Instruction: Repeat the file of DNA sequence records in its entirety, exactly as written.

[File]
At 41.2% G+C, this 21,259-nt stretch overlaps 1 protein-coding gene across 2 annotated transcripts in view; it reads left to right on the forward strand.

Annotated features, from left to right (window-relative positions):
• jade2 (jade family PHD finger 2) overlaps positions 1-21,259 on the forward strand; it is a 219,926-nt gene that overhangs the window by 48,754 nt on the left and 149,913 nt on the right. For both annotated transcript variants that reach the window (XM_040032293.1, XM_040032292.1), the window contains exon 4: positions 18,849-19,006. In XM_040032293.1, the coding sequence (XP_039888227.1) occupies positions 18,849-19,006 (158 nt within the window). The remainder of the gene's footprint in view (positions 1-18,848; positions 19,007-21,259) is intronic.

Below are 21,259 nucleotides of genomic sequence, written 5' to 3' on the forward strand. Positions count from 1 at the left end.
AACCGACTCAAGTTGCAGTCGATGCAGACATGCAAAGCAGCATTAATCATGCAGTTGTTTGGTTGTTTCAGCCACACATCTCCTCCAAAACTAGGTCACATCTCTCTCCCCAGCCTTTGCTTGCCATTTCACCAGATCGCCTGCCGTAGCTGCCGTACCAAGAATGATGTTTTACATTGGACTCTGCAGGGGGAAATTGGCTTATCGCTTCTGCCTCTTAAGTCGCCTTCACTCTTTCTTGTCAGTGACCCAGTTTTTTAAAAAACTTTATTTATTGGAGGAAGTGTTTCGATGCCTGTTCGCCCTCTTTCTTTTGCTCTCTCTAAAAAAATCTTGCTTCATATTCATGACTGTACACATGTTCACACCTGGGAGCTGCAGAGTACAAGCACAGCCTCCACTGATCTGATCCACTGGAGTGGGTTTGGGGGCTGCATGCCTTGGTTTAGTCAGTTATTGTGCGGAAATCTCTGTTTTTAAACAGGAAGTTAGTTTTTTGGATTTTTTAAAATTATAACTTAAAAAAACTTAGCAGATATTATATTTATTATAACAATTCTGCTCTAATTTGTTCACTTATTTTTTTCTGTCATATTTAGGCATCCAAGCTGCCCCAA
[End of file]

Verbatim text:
At 41.2% G+C, this 21,259-nt stretch overlaps 1 protein-coding gene across 2 annotated transcripts in view; it reads left to right on the forward strand.

Annotated features, from left to right (window-relative positions):
• jade2 (jade family PHD finger 2) overlaps positions 1-21,259 on the forward strand; it is a 219,926-nt gene that overhangs the window by 48,754 nt on the left and 149,913 nt on the right. For both annotated transcript variants that reach the window (XM_040032293.1, XM_040032292.1), the window contains exon 4: positions 18,849-19,006. In XM_040032293.1, the coding sequence (XP_039888227.1) occupies positions 18,849-19,006 (158 nt within the window). The remainder of the gene's footprint in view (positions 1-18,848; positions 19,007-21,259) is intronic.

Below are 21,259 nucleotides of genomic sequence, written 5' to 3' on the forward strand. Positions count from 1 at the left end.
AACCGACTCAAGTTGCAGTCGATGCAGACATGCAAAGCAGCATTAATCATGCAGTTGTTTGGTTGTTTCAGCCACACATCTCCTCCAAAACTAGGTCACATCTCTCTCCCCAGCCTTTGCTTGCCATTTCACCAGATCGCCTGCCGTAGCTGCCGTACCAAGAATGATGTTTTACATTGGACTCTGCAGGGGGAAATTGGCTTATCGCTTCTGCCTCTTAAGTCGCCTTCACTCTTTCTTGTCAGTGACCCAGTTTTTTAAAAAACTTTATTTATTGGAGGAAGTGTTTCGATGCCTGTTCGCCCTCTTTCTTTTGCTCTCTCTAAAAAAATCTTGCTTCATATTCATGACTGTACACATGTTCACACCTGGGAGCTGCAGAGTACAAGCACAGCCTCCACTGATCTGATCCACTGGAGTGGGTTTGGGGGCTGCATGCCTTGGTTTAGTCAGTTATTGTGCGGAAATCTCTGTTTTTAAACAGGAAGTTAGTTTTTTGGATTTTTTAAAATTATAACTTAAAAAAACTTAGCAGATATTATATTTATTATAACAATTCTGCTCTAATTTGTTCACTTATTTTTTTCTGTCATATTTAGGCATCCAAGCTGCCCCAA